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Prediction-error filter (PEF) based interpolation can be cast as a two stage linear least-squares process Claerbout (1999), where a PEF is first estimated on the known data. Then, the output of convolution of the newly-found PEF with the desired model is minimized while fixing the known data. The first stage of the process can be described mathematically by  
\bold{W(DKf + d)} \approx \bold 0
,\end{displaymath} (1)
where the known data (d) is convolved (D) with a PEF with unknown coefficients (f), except for the first, which is constrained by K to be 1. If there are areas where the filter is being convolved with unknown data, those areas are weighted to by a diagonal weight W. The second stage can be described by
\bold{L_{data}m} &=& \bold{d} \nonumber \\ \bold{Fm} &\approx& \bold 0 .\end{eqnarray}
In the second fitting goal, L is a selector matrix that is 1 where there is a data point and where there isn't, m is the interpolated output, d is once again the known data, and F represents convolution with the newly-found PEF.

In the case of a non-stationary PEF, where the filter varies with position, a second fitting goal has to be added to the first stage of the interpolation process, so that the now much greater number of filter coefficients becomes adequately constrained. This fitting goal can be expressed as  
\bold{Af} \approx \bold 0
,\end{displaymath} (3)
where A is a regularization operator (typically a Laplacian) that operates spatially over each filter coefficient separately, and f is the non-stationary PEF. Fitting goal (1) is written identically for the non-stationary case, but each of the operators present (as well as the filter) are now non-stationary. A full description of what the matrices for non-stationary PEFs look like is given in SEP-113 Guitton (2003).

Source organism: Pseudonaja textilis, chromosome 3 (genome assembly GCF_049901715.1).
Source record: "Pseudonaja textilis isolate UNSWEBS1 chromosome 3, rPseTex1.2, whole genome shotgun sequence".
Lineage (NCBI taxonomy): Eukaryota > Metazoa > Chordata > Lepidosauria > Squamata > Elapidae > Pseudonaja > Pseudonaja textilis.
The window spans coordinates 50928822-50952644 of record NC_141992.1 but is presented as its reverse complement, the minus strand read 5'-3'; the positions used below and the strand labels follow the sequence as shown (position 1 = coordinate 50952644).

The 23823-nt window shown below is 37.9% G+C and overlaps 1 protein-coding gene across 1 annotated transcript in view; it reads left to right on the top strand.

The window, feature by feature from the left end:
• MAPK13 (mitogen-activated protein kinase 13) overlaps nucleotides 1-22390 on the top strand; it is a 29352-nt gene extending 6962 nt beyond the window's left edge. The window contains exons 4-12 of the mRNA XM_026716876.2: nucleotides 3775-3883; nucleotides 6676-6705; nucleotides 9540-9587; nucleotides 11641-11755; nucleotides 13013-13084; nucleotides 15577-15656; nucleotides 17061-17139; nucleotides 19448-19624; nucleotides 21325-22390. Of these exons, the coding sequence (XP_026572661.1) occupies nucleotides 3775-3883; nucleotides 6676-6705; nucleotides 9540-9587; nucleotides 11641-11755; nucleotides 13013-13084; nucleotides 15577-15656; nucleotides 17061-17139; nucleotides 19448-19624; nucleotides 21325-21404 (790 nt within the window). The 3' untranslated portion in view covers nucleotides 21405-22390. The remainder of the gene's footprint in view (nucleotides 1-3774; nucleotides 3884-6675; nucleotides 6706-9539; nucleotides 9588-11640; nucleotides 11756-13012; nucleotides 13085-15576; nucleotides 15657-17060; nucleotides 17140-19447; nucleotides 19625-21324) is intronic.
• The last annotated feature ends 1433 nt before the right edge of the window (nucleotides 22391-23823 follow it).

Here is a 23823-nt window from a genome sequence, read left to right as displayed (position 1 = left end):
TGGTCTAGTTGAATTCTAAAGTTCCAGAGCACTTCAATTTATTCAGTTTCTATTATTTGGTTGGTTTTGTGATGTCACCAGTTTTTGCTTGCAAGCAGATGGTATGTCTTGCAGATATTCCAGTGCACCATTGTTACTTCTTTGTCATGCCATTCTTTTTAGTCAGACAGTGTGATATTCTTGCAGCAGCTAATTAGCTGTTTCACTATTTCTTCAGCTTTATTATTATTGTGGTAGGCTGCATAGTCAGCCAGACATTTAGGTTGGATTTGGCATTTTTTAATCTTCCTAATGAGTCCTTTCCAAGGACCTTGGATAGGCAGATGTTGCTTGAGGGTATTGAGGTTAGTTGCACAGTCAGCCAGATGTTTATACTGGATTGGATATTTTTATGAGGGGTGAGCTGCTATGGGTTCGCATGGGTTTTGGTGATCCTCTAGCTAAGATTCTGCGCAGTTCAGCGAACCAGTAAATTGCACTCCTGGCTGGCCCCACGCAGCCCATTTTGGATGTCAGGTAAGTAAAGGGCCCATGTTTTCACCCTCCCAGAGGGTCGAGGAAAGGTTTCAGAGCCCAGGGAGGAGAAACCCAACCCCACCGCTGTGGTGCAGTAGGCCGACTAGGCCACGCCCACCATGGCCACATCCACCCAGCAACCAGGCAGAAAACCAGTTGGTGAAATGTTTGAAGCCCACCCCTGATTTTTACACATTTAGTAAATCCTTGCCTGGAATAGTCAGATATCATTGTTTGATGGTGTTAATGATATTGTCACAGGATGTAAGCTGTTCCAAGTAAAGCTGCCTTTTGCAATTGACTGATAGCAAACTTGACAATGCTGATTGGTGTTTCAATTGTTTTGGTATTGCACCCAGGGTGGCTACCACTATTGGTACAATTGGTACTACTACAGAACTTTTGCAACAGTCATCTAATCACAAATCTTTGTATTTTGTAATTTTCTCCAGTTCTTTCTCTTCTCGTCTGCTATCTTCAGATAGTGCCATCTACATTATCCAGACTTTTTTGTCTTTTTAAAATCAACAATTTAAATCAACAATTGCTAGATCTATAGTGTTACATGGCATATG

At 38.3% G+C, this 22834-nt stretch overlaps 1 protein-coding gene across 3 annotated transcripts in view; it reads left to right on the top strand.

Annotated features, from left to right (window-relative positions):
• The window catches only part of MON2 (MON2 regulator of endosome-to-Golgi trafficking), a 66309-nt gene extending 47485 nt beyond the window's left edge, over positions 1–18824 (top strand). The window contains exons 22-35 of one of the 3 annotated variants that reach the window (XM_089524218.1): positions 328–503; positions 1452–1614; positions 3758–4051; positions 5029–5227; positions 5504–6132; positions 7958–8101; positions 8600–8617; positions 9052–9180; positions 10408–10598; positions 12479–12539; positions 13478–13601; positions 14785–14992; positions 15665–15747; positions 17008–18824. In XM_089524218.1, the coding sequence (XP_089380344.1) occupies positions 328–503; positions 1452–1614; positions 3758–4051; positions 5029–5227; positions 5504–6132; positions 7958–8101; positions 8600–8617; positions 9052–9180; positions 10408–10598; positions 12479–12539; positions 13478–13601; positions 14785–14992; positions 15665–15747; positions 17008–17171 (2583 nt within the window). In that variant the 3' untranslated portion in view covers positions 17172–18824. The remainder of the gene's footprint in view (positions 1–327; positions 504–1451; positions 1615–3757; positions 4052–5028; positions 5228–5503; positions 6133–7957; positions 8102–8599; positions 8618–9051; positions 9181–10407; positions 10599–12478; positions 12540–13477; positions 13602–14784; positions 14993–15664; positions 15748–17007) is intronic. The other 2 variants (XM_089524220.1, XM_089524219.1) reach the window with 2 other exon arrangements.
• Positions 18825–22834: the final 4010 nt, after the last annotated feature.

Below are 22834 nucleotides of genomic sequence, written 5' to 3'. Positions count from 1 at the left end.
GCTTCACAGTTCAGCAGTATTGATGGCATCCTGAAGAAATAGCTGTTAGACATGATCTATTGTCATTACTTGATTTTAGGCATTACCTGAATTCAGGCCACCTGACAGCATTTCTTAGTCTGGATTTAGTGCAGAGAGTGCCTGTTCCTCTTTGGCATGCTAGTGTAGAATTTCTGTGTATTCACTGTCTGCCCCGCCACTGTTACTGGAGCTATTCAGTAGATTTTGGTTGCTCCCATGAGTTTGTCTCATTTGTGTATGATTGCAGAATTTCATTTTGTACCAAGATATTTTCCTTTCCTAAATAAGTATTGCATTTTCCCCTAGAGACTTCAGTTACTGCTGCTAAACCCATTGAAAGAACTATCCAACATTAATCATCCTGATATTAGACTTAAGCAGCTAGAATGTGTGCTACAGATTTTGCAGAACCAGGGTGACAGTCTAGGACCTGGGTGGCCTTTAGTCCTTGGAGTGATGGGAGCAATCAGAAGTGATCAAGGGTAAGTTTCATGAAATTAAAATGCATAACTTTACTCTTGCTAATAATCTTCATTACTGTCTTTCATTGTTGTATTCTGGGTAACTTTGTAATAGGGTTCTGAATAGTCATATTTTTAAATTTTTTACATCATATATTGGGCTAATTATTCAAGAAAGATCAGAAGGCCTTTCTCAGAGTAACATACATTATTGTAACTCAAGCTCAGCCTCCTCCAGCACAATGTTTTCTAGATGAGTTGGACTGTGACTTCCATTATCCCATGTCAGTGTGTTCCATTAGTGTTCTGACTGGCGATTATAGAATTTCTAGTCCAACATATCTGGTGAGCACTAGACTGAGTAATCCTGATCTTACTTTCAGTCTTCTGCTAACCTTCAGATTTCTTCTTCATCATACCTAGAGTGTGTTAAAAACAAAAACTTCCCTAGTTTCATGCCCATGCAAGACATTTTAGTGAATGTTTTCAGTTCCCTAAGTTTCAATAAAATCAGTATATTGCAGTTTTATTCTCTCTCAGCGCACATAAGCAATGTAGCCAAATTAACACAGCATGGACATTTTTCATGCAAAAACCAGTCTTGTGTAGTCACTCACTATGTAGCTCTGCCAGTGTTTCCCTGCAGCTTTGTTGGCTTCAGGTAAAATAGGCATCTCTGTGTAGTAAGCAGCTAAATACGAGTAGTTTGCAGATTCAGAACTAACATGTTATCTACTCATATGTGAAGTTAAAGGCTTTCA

Typically, when interpolating data that are regularly-sampled, the filter is interlaced so that the filter skips over the missing traces, which allows a filter to be estimated Crawley (2000). Once the filter has been estimated, the interlacing of the filter is undone for the second stage of the interpolation process.

When the data are not regularly-sampled, the interlacing approach usually fails. In this case, a multi-scale approach can be used where a non-stationary PEF can be estimated on multiple regridded copies of the original data Curry and Brown (2001); Curry (2002, 2003). This can be expressed as  
\bf W \left( \left[ \begin{array}
 \bf D_0 \\  
 \bf D_...
 ...... \\  
 \bf d_n \\  
 \end{array} \right] \right) \approx 0
.\end{displaymath} (4)
Here, the different scales of data ${\bf D_{i}}$ are generated by the normalized adjoint of linear interpolation, which takes points from a fine grid and sprays them into the coarser grid, then normalizes by the fold. The weight W is now a diagonal weight for all scales of data, while the introduction of a sub-sampling operator P subsamples the non-stationary filter so that the spatial size of the filter will match the size of the rescaled data.

Another possible approach is to use a pair of non-stationary 2D PEFs which are estimated independently from the original unscaled data using fitting goals (1) and (3) in two different directions. Once these two PEFs have been estimated, they could be used in tandem to interpolate missing data by Claerbout (1999); Curry (2004):
\bold{L_{data}m} &\approx& \bold{d} \nonumber \\  \epsilon_{x} ...
 ...old 0 \nonumber \\  \epsilon_{y} \bold{F_{y}m} &\approx& \bold 0, \end{eqnarray}
where ${\bf F_{x}}$ and ${\bf F_{y}}$ are 2D non-stationary PEFs (compared to the typically-3D PEF shown before in fitting goal 2), ${\bf L_{data}}$ selects known data points, d is still the known data and m the unknown model. Unlike the multi-scale approach, this method requires that the data are evenly-sampled along tracks oriented in two different directions.

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Next: Example Up: Curry: Midpoint-offset vs. source-receiver Previous: INTRODUCTION
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